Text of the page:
Back to Basics
Six-and-a-half years, and more than 1,200 hours of supervised practice later, I made the transition . . . goodbye dietetic intern, hello working professional!
I work as a clinical dietitian at a local hospital and absolutely love what I do. Each day brings new stories, patients, and opportunities to educate, improve, and transform people’s lives with the power of food.
Now, you may be thinking, “That’s great and all, but isn’t a Registered Dietitian (RD) the same as a nutritionist?” My answer: “NO!” As the Academy of Nutrition and Dietetics states, “All RDs are nutritionists, but not all nutritionists are RDs.” Allow me to explain—anyone with an internet connection, credit card, and little to no [nutrition] education can purchase a certificate and call themselves a nutritionist.
On the other hand, RDs are the only professionals that can legally call themselves nutrition experts and give specific medical nutrition therapy. Treatment of some diseases are very nutrition-dependent. While MDs are allowed to give nutrition advice, they typically only have one class of nutrition education during their entire learning experience. At minimum, a registered dietitian will have completed a Bachelor’s of Science in nutrition and dietetics, a Master’s degree (as of 2024 and beyond this will be a mandatory requirement for all incoming dietitians), and at least 1,200 hours supervised practice in a variety of dietetic settings. Perhaps most importantly, we sit for (and pass!) a national registration exam to earn those coveted credentials, RD or RDN (Registered Dietitian or Registered Dietitian Nutritionist).
Now that we have that cleared up . . .
Dietitians get asked a lot of questions, but the one I hear most frequently is, “What should I eat?” Yes, that’s it! The burning question on everyone’s mind is simply, what should I eat? I am serious and sincere when I respond with, “Food, the fresher the better.” Now sometimes I get a blank look, other times a laugh or a smile, but every time—I elaborate.
There are three macronutrients: carbohydrates, proteins, and lipids (fats). Macronutrients are essential for proper body functioning and all macronutrients must be obtained through diet, as the body cannot produce macronutrients on its own.
Think of carbohydrates as the gas needed to fuel a car. Without gas, a car won’t run. Likewise, without an adequate intake of carbohydrates, our bodies won’t have the fuel they need to function properly. Carbohydrates break down into glucose, which is the body’s preferred source of energy. Glucose can be used right away, or it can be stored in the liver and muscles for future use. Don’t be fooled: carbs are more than just bread and pasta. All fruits and vegetables contain various amounts of carbohydrates, and dairy counts, too! Whole grain sources of carbohydrates will also provide more fiber, and serve as important players in bowel regularity.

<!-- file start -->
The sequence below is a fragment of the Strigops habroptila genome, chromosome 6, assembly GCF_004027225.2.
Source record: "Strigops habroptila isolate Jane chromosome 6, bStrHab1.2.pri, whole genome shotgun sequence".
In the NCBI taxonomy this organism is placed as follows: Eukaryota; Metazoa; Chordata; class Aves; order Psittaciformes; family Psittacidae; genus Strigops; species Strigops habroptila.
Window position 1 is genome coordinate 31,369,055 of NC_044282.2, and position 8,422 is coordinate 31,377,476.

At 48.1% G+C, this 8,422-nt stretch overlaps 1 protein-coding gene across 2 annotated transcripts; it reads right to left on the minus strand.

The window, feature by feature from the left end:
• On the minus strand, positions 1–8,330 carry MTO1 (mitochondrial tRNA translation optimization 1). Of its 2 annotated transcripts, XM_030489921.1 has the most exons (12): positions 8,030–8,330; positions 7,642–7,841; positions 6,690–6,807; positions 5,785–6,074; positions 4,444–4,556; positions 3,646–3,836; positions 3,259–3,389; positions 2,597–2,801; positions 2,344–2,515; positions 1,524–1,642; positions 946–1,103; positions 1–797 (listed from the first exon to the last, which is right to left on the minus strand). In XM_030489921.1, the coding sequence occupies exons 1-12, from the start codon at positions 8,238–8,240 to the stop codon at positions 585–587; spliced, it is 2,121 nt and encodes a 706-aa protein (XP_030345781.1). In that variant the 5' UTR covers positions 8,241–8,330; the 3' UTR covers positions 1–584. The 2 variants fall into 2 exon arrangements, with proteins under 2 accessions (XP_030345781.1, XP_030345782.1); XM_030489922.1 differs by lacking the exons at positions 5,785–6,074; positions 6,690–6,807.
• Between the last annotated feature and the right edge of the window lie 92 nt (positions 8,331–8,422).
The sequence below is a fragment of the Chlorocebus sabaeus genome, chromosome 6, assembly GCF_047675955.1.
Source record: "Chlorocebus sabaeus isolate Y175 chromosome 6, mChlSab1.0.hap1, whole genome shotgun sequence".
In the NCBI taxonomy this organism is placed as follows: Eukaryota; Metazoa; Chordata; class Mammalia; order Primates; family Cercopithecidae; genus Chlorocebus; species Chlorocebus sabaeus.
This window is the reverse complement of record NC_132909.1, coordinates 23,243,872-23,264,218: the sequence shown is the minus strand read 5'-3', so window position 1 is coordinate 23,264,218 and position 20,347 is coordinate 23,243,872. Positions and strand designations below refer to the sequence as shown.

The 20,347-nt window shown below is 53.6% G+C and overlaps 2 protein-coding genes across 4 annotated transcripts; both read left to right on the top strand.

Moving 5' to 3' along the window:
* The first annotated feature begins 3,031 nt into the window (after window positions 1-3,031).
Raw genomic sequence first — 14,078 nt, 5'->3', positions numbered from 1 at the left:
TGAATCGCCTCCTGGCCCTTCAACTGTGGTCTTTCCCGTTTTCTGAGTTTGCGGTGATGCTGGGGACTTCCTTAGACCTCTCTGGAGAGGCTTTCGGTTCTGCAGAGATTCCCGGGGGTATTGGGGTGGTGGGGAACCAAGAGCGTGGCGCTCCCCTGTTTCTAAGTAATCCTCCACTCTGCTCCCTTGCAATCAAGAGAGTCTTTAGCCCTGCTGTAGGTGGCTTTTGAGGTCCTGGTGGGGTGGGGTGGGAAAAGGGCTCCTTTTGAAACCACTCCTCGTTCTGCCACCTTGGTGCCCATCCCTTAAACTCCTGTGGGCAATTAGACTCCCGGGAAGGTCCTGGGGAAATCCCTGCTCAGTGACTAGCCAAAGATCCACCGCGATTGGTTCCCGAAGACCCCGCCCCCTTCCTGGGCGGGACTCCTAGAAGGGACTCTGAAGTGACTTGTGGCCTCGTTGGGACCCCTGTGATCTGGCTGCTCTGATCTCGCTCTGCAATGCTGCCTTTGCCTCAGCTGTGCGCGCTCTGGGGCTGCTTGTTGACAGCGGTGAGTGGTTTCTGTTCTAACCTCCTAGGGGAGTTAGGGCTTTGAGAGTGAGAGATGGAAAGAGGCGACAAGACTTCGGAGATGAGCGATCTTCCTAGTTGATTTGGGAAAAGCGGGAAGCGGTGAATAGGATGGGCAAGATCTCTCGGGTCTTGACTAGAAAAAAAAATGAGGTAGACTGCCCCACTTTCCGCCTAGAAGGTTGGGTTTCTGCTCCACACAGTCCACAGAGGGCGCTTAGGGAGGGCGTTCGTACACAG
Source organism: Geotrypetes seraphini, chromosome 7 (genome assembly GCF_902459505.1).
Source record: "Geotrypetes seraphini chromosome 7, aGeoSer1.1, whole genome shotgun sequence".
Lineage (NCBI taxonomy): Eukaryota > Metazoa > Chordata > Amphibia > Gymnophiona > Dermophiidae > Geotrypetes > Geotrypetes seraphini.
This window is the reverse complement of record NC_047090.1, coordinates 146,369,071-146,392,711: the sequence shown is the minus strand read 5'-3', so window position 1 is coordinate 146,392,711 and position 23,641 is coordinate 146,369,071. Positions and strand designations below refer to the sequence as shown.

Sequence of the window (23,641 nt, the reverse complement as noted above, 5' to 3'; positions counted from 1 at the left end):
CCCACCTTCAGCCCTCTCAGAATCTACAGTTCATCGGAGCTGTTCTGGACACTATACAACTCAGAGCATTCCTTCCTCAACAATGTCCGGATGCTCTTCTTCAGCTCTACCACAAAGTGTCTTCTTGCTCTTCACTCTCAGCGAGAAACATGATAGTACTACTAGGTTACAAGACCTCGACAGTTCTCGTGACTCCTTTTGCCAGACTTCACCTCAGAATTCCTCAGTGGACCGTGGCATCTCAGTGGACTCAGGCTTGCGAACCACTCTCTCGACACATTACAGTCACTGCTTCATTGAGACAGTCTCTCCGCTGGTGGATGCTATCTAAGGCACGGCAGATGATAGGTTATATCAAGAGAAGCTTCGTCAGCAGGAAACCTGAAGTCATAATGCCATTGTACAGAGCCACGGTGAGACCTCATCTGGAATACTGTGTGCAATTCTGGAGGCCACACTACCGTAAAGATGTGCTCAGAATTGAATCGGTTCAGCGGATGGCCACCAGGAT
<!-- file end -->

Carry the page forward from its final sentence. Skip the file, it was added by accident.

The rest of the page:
Protein is an important component of every cell in the body. Your body uses protein to build and repair tissues. Proteins help make enzymes and hormones, and are important building blocks of muscles, skin and blood. Similar to the frame of a car, huh? Protein provides structure! Meats like chicken, turkey, beef and pork, fish/seafood, eggs, seeds/nuts, soy, and legumes like chickpeas and lentils are all great sources of protein.
Lipids (fats) are an essential part of our diet. The body uses lipids to store energy; regulate and signal hormones; insulate and protect vital organs; rebuild cell membranes; and increase absorption of vitamins. Increased consumption of monounsaturated and polyunsaturated fats (think avocado, olive oil, salmon, etc.) and decreased consumption of saturated fats (fatty cuts of meat, cream, etc.) has been shown to reduce the risk of heart disease and high cholesterol. Be aware: fats are more calorie-dense than carbohydrates and protein, so go easy on them. A little goes a long way.
In an ideal world we’d all be eating meals from home, we’d all get the recommended servings of fruits and vegetables in a day, and we would drink more water. Realistically, this is not the case. So what can you do to eat food, the fresher the better?
Aim to eat at least two meals prepared from home each day. Meal prepping is a wonderful tool that makes healthier eating much easier. Take ten extra minutes the night before to prep an easy and nutritious breakfast. Overnight oats is a great place to start! Planning some quick dinner ideas on Sunday night takes the guesswork out of, “What’s for dinner?” Meals don’t have to be extravagant. Pair a lean protein (baked chicken breasts) with some vegetables (a side salad or steamed veggies) and a whole grain of choice (I like a hearty slice of fresh bread, like those from Crust & Crumbles, or some brown rice). Keep a list of quick meals everyone can agree upon and get them involved in the prep!
The more fresh foods we incorporate into our daily diet, the better. It’s not reasonable or realistic to say you shouldn’t eat out or can’t have a slice of cake once and awhile. The point is to find fresh foods you like, eat more of them on a daily basis, and allow yourself to enjoy the treats without guilt. When shopping for canned goods, opt for the low- or no-sodium versions. Look for frozen items and meals that are low in sodium and saturated fats. Check the label for whole grains and fiber. Drink more water and move in ways that bring you joy. There is no magic bullet, no magic combination of foods that will bring us perfect health. Optimal health comes from eating fresher foods more often, moving in ways we enjoy, and stressing less. Small changes make big differences!
By Sara Mattillion | MS, Nutrition & Dietetics